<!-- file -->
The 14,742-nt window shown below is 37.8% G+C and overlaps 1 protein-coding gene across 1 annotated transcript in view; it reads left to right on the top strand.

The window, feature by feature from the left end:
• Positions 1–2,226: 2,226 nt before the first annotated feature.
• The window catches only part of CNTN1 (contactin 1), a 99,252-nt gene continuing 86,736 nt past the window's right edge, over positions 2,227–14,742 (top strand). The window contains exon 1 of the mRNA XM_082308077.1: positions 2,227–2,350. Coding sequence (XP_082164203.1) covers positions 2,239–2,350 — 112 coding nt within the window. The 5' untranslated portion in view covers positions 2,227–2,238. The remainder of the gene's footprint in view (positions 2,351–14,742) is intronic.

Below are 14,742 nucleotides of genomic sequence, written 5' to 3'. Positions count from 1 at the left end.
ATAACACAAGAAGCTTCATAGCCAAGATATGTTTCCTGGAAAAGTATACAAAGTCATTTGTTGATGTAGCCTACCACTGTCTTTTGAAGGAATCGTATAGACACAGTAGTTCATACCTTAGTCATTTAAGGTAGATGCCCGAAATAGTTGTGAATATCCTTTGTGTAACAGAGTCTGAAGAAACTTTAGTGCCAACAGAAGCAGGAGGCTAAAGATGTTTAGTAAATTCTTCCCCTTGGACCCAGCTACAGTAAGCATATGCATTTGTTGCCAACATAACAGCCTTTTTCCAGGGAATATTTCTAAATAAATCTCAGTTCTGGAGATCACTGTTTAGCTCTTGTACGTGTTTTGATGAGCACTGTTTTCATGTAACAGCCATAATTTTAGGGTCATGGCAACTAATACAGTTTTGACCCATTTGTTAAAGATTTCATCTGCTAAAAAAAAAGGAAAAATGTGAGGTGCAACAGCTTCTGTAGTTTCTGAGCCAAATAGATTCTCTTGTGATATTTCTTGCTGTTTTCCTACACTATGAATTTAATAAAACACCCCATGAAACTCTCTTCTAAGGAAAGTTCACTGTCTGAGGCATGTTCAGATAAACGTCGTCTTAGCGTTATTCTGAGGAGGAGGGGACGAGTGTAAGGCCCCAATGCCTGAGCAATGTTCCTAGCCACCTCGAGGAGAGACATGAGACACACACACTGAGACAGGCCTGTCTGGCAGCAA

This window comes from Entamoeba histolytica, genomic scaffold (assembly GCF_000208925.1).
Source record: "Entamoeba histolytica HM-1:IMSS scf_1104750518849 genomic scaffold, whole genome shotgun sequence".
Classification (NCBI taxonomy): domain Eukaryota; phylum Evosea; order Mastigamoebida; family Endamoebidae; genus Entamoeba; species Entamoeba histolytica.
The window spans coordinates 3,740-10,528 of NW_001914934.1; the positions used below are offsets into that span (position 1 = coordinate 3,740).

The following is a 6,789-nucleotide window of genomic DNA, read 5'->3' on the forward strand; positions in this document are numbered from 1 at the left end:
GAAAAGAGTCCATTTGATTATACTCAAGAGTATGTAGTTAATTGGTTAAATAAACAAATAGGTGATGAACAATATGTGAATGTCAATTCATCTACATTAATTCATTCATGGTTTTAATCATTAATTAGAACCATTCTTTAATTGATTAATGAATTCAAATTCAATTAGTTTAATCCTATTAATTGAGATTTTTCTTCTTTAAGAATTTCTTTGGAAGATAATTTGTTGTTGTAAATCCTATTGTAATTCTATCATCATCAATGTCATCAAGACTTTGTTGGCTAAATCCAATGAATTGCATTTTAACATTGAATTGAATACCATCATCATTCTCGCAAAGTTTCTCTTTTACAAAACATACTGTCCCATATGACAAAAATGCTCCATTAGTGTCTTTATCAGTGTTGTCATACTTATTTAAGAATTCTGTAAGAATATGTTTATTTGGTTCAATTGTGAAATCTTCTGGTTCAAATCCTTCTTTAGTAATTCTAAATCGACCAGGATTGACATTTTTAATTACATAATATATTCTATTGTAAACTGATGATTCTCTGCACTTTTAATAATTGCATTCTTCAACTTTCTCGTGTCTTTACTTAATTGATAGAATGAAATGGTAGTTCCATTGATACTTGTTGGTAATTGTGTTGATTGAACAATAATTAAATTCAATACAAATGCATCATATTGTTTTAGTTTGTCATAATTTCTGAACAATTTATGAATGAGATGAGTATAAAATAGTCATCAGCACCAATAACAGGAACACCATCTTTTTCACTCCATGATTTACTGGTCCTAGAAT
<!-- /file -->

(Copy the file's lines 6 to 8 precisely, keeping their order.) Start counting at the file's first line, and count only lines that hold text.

ATAACACAAGAAGCTTCATAGCCAAGATATGTTTCCTGGAAAAGTATACAAAGTCATTTGTTGATGTAGCCTACCACTGTCTTTTGAAGGAATCGTATAGACACAGTAGTTCATACCTTAGTCATTTAAGGTAGATGCCCGAAATAGTTGTGAATATCCTTTGTGTAACAGAGTCTGAAGAAACTTTAGTGCCAACAGAAGCAGGAGGCTAAAGATGTTTAGTAAATTCTTCCCCTTGGACCCAGCTACAGTAAGCATATGCATTTGTTGCCAACATAACAGCCTTTTTCCAGGGAATATTTCTAAATAAATCTCAGTTCTGGAGATCACTGTTTAGCTCTTGTACGTGTTTTGATGAGCACTGTTTTCATGTAACAGCCATAATTTTAGGGTCATGGCAACTAATACAGTTTTGACCCATTTGTTAAAGATTTCATCTGCTAAAAAAAAAGGAAAAATGTGAGGTGCAACAGCTTCTGTAGTTTCTGAGCCAAATAGATTCTCTTGTGATATTTCTTGCTGTTTTCCTACACTATGAATTTAATAAAACACCCCATGAAACTCTCTTCTAAGGAAAGTTCACTGTCTGAGGCATGTTCAGATAAACGTCGTCTTAGCGTTATTCTGAGGAGGAGGGGACGAGTGTAAGGCCCCAATGCCTGAGCAATGTTCCTAGCCACCTCGAGGAGAGACATGAGACACACACACTGAGACAGGCCTGTCTGGCAGCAA

This window comes from Entamoeba histolytica, genomic scaffold (assembly GCF_000208925.1).
Source record: "Entamoeba histolytica HM-1:IMSS scf_1104750518849 genomic scaffold, whole genome shotgun sequence".